Today marks the 50th anniversary of a children's book classic, A Wrinkle in Time. To celebrate this milestone Farrar, Straus and Giroux (who published the book 50 years ago) have released gorgeous commemorative editions with the original hardcover and paperback jackets and new extras that include an introduction by Katherine Paterson and an afterword by author Madeleine L'Engle's granddaughter.
A Wrinkle in Time is as relevant and captivating in 2012 as it was in 1962, and it's incredible to me that such an iconic story began with a random thought during a cross-country vacation, "...the names Mrs Whatsit, Mrs Who, and Mrs Which popped into my grandmother’s head, and she told her three children—twelve, ten, and seven—that she would have to write a book about them..."--from the afterword [PDF].
Many prominent authors have been influenced by Madeleine L'Engle, including Judy Blume. Blume was interviewed for a book about L'Engle (titled Listening for Madeleine) coming out in the fall, and we have an exclusive excerpt, a sample of which is below. You can find the rest of the excerpt here (under More to Explore).
"Madeleine and I really bonded over the issue of book banning. Her books were being
challenged all over the country. They were being challenged—and I love this and have used it in
every speech about book banning that I’ve ever given—for teaching “New Ageism” to children. I
always say that I can guarantee you that when Madeleine wrote her books she had never heard of
New Ageism. The attacks on her books made her absolutely furious. She was beside herself, not
just because her books were being attacked, but because any books were being targeted in that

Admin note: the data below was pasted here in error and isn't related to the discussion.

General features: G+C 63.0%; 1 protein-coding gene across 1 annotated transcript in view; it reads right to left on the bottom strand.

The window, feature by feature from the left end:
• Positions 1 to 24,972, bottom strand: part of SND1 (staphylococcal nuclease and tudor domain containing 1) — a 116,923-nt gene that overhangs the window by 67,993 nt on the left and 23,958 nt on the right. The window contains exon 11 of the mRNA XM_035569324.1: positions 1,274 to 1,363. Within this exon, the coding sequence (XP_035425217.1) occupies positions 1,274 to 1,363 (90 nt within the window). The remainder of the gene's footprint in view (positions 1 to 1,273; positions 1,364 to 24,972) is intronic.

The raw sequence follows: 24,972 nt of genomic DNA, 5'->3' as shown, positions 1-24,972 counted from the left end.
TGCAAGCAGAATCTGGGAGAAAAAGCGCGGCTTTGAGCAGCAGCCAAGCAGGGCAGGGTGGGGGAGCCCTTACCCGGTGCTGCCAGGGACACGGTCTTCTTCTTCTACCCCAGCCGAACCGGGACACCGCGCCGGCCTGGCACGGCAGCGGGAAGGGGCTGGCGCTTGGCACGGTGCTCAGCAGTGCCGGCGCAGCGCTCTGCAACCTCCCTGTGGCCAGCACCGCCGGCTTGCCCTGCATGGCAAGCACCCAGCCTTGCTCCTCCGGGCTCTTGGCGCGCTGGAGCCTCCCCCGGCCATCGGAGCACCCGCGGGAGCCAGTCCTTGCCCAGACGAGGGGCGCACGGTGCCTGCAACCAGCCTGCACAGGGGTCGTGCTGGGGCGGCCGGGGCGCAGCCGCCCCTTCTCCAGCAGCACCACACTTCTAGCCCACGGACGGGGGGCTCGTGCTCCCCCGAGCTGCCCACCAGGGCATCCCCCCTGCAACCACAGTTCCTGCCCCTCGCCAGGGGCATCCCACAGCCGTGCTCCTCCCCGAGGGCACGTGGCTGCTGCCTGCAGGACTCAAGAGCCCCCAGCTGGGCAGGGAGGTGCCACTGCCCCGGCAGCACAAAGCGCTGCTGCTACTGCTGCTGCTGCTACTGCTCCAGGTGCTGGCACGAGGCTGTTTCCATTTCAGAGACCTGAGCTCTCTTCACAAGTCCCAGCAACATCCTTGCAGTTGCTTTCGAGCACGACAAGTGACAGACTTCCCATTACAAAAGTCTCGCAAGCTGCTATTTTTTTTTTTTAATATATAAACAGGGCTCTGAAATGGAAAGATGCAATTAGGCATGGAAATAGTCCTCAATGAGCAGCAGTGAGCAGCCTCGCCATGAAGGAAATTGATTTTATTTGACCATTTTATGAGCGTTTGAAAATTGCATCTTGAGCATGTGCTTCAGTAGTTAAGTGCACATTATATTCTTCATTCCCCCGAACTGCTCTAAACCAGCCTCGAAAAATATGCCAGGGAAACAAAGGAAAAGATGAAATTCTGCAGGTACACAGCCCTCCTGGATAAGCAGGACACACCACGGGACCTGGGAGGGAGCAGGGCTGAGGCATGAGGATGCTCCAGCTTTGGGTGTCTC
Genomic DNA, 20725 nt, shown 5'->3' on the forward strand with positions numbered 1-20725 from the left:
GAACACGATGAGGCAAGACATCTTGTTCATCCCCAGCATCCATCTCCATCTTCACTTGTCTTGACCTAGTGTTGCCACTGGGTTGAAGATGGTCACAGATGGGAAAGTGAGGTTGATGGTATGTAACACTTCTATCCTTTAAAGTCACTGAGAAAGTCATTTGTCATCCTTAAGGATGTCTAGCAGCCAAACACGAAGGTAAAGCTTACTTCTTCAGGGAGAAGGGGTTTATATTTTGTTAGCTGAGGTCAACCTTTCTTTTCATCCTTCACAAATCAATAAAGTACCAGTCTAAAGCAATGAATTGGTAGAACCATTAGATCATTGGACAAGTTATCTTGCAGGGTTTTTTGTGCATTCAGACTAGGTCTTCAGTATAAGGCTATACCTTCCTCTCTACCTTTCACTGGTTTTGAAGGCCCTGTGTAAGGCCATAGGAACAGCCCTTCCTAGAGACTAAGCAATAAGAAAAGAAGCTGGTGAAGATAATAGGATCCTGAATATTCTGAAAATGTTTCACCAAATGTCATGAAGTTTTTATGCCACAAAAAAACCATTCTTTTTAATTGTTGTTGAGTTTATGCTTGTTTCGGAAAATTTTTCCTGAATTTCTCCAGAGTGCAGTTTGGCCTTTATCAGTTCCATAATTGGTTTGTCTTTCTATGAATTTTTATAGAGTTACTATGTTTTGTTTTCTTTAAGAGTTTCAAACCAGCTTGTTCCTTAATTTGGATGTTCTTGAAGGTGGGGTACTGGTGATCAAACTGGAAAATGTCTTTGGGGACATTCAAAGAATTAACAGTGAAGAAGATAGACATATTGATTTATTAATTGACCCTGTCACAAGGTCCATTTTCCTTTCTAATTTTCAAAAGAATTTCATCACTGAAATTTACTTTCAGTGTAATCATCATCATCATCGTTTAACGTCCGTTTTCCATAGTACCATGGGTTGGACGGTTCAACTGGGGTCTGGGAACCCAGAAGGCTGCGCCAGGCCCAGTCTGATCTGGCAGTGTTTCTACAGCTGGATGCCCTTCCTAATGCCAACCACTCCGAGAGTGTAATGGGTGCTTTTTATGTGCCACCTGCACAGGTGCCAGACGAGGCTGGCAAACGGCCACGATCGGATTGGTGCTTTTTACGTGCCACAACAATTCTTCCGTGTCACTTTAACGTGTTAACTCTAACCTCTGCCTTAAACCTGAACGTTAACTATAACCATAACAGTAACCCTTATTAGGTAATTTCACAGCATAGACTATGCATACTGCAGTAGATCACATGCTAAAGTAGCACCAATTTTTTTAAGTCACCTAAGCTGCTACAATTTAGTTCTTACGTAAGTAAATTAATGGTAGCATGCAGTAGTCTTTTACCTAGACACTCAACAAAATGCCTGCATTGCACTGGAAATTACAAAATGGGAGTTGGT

way. We would go out and do TV shows together in defense of banned books. An evening news
show might have a segment on the censorship of children’s books. This was during the 1980s.
She was so elegant and so down-to-earth, and some of her answers were so funny, as much as to
say: Why are you guys so stupid? Why would you be asking questions like this? She never
actually said those things, but it was absolutely clear what she meant. I just loved her."--Judy Blume in an excerpt from Listening for Madeleine: A Portrait of Madeleine L’Engle in Many Voices.
A Wrinkle in Time has been read, loved, and shared, by countless readers over the last 50 years, and I'm certain that trend will continue. This anniversary inspired me to re-read the book for the first time in decades and I fell in love with the words and characters all over again. Those of you who adore this book as I do will understand when I say that I got a little bit giddy when I saw the photo posted below, and if A Wrinkle in Time is one of the unread classics on your list--treat yourself to an amazing read. --Seira
A photograph of page one from the original manuscript of A Wrinkle in Time (click on it to see a larger image).